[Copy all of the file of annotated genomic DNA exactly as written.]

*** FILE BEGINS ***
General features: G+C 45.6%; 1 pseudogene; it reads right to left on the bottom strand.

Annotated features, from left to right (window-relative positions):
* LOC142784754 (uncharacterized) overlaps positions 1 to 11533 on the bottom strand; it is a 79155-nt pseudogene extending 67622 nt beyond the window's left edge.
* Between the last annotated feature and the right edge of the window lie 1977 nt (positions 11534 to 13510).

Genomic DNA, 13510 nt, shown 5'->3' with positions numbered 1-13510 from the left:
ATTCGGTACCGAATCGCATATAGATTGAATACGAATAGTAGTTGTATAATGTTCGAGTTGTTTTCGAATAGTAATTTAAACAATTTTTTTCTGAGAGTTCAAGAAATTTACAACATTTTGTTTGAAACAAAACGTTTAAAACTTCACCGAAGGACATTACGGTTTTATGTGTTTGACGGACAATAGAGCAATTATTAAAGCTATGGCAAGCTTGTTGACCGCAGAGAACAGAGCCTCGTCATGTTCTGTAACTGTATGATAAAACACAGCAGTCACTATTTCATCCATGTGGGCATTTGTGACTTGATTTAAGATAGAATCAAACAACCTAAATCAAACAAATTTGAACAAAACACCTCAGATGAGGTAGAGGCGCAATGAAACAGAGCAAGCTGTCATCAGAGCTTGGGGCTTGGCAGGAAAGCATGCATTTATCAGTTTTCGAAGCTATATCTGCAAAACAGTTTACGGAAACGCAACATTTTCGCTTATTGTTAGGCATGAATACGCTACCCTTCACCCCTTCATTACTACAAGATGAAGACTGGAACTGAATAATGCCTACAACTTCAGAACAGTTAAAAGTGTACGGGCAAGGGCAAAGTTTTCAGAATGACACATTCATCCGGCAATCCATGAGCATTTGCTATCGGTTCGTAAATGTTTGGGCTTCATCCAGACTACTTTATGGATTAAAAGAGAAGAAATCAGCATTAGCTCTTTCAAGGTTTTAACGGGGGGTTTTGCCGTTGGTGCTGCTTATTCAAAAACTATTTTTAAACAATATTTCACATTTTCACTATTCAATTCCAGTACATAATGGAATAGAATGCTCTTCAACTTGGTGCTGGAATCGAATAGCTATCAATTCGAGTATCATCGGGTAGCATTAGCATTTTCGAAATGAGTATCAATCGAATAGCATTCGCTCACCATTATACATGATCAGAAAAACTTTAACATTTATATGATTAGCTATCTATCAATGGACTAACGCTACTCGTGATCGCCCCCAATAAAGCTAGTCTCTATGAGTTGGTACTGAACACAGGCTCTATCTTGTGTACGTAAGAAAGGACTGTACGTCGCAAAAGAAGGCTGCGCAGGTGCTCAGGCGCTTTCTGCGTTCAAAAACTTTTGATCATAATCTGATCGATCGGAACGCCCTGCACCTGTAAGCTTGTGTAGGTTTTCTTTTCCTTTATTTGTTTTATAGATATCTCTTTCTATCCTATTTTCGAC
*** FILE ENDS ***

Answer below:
General features: G+C 45.6%; 1 pseudogene; it reads right to left on the bottom strand.

Annotated features, from left to right (window-relative positions):
* LOC142784754 (uncharacterized) overlaps positions 1 to 11533 on the bottom strand; it is a 79155-nt pseudogene extending 67622 nt beyond the window's left edge.
* Between the last annotated feature and the right edge of the window lie 1977 nt (positions 11534 to 13510).

Genomic DNA, 13510 nt, shown 5'->3' with positions numbered 1-13510 from the left:
ATTCGGTACCGAATCGCATATAGATTGAATACGAATAGTAGTTGTATAATGTTCGAGTTGTTTTCGAATAGTAATTTAAACAATTTTTTTCTGAGAGTTCAAGAAATTTACAACATTTTGTTTGAAACAAAACGTTTAAAACTTCACCGAAGGACATTACGGTTTTATGTGTTTGACGGACAATAGAGCAATTATTAAAGCTATGGCAAGCTTGTTGACCGCAGAGAACAGAGCCTCGTCATGTTCTGTAACTGTATGATAAAACACAGCAGTCACTATTTCATCCATGTGGGCATTTGTGACTTGATTTAAGATAGAATCAAACAACCTAAATCAAACAAATTTGAACAAAACACCTCAGATGAGGTAGAGGCGCAATGAAACAGAGCAAGCTGTCATCAGAGCTTGGGGCTTGGCAGGAAAGCATGCATTTATCAGTTTTCGAAGCTATATCTGCAAAACAGTTTACGGAAACGCAACATTTTCGCTTATTGTTAGGCATGAATACGCTACCCTTCACCCCTTCATTACTACAAGATGAAGACTGGAACTGAATAATGCCTACAACTTCAGAACAGTTAAAAGTGTACGGGCAAGGGCAAAGTTTTCAGAATGACACATTCATCCGGCAATCCATGAGCATTTGCTATCGGTTCGTAAATGTTTGGGCTTCATCCAGACTACTTTATGGATTAAAAGAGAAGAAATCAGCATTAGCTCTTTCAAGGTTTTAACGGGGGGTTTTGCCGTTGGTGCTGCTTATTCAAAAACTATTTTTAAACAATATTTCACATTTTCACTATTCAATTCCAGTACATAATGGAATAGAATGCTCTTCAACTTGGTGCTGGAATCGAATAGCTATCAATTCGAGTATCATCGGGTAGCATTAGCATTTTCGAAATGAGTATCAATCGAATAGCATTCGCTCACCATTATACATGATCAGAAAAACTTTAACATTTATATGATTAGCTATCTATCAATGGACTAACGCTACTCGTGATCGCCCCCAATAAAGCTAGTCTCTATGAGTTGGTACTGAACACAGGCTCTATCTTGTGTACGTAAGAAAGGACTGTACGTCGCAAAAGAAGGCTGCGCAGGTGCTCAGGCGCTTTCTGCGTTCAAAAACTTTTGATCATAATCTGATCGATCGGAACGCCCTGCACCTGTAAGCTTGTGTAGGTTTTCTTTTCCTTTATTTGTTTTATAGATATCTCTTTCTATCCTATTTTCGAC